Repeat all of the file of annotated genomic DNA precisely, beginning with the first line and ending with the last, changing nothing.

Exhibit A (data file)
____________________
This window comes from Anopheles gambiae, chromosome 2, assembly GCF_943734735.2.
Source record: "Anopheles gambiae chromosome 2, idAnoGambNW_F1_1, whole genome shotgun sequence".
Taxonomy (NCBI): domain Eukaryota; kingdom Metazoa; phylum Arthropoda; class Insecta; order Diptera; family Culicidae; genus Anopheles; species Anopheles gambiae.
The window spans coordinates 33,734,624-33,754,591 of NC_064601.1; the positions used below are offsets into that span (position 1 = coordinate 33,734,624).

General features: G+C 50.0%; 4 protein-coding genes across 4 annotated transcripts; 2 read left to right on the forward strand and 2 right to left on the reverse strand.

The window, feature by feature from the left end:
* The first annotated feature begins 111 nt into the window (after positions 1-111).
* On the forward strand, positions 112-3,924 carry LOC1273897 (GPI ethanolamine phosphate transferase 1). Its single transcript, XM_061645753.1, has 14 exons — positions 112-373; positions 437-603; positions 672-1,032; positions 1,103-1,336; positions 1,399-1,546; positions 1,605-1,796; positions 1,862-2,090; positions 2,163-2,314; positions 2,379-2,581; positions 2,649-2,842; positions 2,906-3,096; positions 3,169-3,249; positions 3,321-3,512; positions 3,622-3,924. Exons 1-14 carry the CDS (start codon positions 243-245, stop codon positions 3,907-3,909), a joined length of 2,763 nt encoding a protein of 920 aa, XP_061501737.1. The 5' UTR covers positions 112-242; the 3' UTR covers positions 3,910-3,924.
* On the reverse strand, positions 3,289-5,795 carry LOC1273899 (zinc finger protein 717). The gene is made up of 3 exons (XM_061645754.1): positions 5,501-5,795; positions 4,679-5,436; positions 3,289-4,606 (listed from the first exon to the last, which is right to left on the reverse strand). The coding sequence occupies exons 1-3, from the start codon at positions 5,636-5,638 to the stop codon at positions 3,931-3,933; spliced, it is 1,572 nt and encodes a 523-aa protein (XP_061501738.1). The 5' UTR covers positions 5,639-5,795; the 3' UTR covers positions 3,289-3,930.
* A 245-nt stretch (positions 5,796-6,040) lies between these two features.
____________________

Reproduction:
This window comes from Anopheles gambiae, chromosome 2, assembly GCF_943734735.2.
Source record: "Anopheles gambiae chromosome 2, idAnoGambNW_F1_1, whole genome shotgun sequence".
Taxonomy (NCBI): domain Eukaryota; kingdom Metazoa; phylum Arthropoda; class Insecta; order Diptera; family Culicidae; genus Anopheles; species Anopheles gambiae.
The window spans coordinates 33,734,624-33,754,591 of NC_064601.1; the positions used below are offsets into that span (position 1 = coordinate 33,734,624).

General features: G+C 50.0%; 4 protein-coding genes across 4 annotated transcripts; 2 read left to right on the forward strand and 2 right to left on the reverse strand.

The window, feature by feature from the left end:
* The first annotated feature begins 111 nt into the window (after positions 1-111).
* On the forward strand, positions 112-3,924 carry LOC1273897 (GPI ethanolamine phosphate transferase 1). Its single transcript, XM_061645753.1, has 14 exons — positions 112-373; positions 437-603; positions 672-1,032; positions 1,103-1,336; positions 1,399-1,546; positions 1,605-1,796; positions 1,862-2,090; positions 2,163-2,314; positions 2,379-2,581; positions 2,649-2,842; positions 2,906-3,096; positions 3,169-3,249; positions 3,321-3,512; positions 3,622-3,924. Exons 1-14 carry the CDS (start codon positions 243-245, stop codon positions 3,907-3,909), a joined length of 2,763 nt encoding a protein of 920 aa, XP_061501737.1. The 5' UTR covers positions 112-242; the 3' UTR covers positions 3,910-3,924.
* On the reverse strand, positions 3,289-5,795 carry LOC1273899 (zinc finger protein 717). The gene is made up of 3 exons (XM_061645754.1): positions 5,501-5,795; positions 4,679-5,436; positions 3,289-4,606 (listed from the first exon to the last, which is right to left on the reverse strand). The coding sequence occupies exons 1-3, from the start codon at positions 5,636-5,638 to the stop codon at positions 3,931-3,933; spliced, it is 1,572 nt and encodes a 523-aa protein (XP_061501738.1). The 5' UTR covers positions 5,639-5,795; the 3' UTR covers positions 3,289-3,930.
* A 245-nt stretch (positions 5,796-6,040) lies between these two features.